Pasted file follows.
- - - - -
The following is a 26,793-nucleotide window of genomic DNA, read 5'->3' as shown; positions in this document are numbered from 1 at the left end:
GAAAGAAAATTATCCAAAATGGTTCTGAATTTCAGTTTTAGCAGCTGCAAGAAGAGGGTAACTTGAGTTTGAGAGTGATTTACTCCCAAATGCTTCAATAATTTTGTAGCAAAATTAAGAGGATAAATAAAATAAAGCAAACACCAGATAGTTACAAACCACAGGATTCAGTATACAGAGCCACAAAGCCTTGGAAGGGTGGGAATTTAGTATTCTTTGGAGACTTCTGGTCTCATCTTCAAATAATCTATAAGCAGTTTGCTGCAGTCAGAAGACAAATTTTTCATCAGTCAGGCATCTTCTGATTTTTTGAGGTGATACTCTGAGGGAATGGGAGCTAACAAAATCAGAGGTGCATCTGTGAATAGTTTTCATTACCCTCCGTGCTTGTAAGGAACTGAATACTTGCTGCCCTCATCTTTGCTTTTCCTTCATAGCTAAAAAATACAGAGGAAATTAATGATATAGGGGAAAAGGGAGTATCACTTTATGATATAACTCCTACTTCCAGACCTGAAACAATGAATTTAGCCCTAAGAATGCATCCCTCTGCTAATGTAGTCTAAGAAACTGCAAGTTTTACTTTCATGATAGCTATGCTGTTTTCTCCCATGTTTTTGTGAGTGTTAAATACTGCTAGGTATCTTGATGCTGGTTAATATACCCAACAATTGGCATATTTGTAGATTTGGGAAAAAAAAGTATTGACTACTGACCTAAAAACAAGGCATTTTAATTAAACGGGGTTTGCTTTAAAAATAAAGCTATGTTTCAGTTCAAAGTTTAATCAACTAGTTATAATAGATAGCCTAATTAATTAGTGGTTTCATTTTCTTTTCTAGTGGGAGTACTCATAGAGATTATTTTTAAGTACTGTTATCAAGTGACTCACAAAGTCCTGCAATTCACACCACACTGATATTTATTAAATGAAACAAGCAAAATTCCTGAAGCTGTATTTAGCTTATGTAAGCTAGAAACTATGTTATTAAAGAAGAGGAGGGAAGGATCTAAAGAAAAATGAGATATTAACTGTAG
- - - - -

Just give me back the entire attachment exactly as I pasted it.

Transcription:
The following is a 26,793-nucleotide window of genomic DNA, read 5'->3' as shown; positions in this document are numbered from 1 at the left end:
GAAAGAAAATTATCCAAAATGGTTCTGAATTTCAGTTTTAGCAGCTGCAAGAAGAGGGTAACTTGAGTTTGAGAGTGATTTACTCCCAAATGCTTCAATAATTTTGTAGCAAAATTAAGAGGATAAATAAAATAAAGCAAACACCAGATAGTTACAAACCACAGGATTCAGTATACAGAGCCACAAAGCCTTGGAAGGGTGGGAATTTAGTATTCTTTGGAGACTTCTGGTCTCATCTTCAAATAATCTATAAGCAGTTTGCTGCAGTCAGAAGACAAATTTTTCATCAGTCAGGCATCTTCTGATTTTTTGAGGTGATACTCTGAGGGAATGGGAGCTAACAAAATCAGAGGTGCATCTGTGAATAGTTTTCATTACCCTCCGTGCTTGTAAGGAACTGAATACTTGCTGCCCTCATCTTTGCTTTTCCTTCATAGCTAAAAAATACAGAGGAAATTAATGATATAGGGGAAAAGGGAGTATCACTTTATGATATAACTCCTACTTCCAGACCTGAAACAATGAATTTAGCCCTAAGAATGCATCCCTCTGCTAATGTAGTCTAAGAAACTGCAAGTTTTACTTTCATGATAGCTATGCTGTTTTCTCCCATGTTTTTGTGAGTGTTAAATACTGCTAGGTATCTTGATGCTGGTTAATATACCCAACAATTGGCATATTTGTAGATTTGGGAAAAAAAAGTATTGACTACTGACCTAAAAACAAGGCATTTTAATTAAACGGGGTTTGCTTTAAAAATAAAGCTATGTTTCAGTTCAAAGTTTAATCAACTAGTTATAATAGATAGCCTAATTAATTAGTGGTTTCATTTTCTTTTCTAGTGGGAGTACTCATAGAGATTATTTTTAAGTACTGTTATCAAGTGACTCACAAAGTCCTGCAATTCACACCACACTGATATTTATTAAATGAAACAAGCAAAATTCCTGAAGCTGTATTTAGCTTATGTAAGCTAGAAACTATGTTATTAAAGAAGAGGAGGGAAGGATCTAAAGAAAAATGAGATATTAACTGTAG